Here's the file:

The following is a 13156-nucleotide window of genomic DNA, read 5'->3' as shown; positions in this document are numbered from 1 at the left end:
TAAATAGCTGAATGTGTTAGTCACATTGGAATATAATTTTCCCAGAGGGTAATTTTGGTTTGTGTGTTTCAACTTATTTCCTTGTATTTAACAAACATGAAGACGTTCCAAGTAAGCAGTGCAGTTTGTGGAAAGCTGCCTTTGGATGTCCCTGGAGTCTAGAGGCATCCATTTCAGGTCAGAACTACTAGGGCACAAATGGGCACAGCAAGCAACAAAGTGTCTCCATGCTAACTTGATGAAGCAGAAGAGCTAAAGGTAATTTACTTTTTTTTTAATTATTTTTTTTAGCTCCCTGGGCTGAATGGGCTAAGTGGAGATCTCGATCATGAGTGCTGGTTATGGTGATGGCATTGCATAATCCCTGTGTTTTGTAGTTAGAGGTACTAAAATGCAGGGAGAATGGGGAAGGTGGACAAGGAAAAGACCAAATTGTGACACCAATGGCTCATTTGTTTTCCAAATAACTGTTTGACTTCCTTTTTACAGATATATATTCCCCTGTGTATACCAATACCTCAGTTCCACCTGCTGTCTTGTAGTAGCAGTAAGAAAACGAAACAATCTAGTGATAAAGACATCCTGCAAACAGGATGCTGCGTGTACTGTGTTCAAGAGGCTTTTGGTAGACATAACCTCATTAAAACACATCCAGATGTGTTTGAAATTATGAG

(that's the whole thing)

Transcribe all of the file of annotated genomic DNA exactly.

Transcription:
The following is a 13156-nucleotide window of genomic DNA, read 5'->3' as shown; positions in this document are numbered from 1 at the left end:
TAAATAGCTGAATGTGTTAGTCACATTGGAATATAATTTTCCCAGAGGGTAATTTTGGTTTGTGTGTTTCAACTTATTTCCTTGTATTTAACAAACATGAAGACGTTCCAAGTAAGCAGTGCAGTTTGTGGAAAGCTGCCTTTGGATGTCCCTGGAGTCTAGAGGCATCCATTTCAGGTCAGAACTACTAGGGCACAAATGGGCACAGCAAGCAACAAAGTGTCTCCATGCTAACTTGATGAAGCAGAAGAGCTAAAGGTAATTTACTTTTTTTTTAATTATTTTTTTTAGCTCCCTGGGCTGAATGGGCTAAGTGGAGATCTCGATCATGAGTGCTGGTTATGGTGATGGCATTGCATAATCCCTGTGTTTTGTAGTTAGAGGTACTAAAATGCAGGGAGAATGGGGAAGGTGGACAAGGAAAAGACCAAATTGTGACACCAATGGCTCATTTGTTTTCCAAATAACTGTTTGACTTCCTTTTTACAGATATATATTCCCCTGTGTATACCAATACCTCAGTTCCACCTGCTGTCTTGTAGTAGCAGTAAGAAAACGAAACAATCTAGTGATAAAGACATCCTGCAAACAGGATGCTGCGTGTACTGTGTTCAAGAGGCTTTTGGTAGACATAACCTCATTAAAACACATCCAGATGTGTTTGAAATTATGAG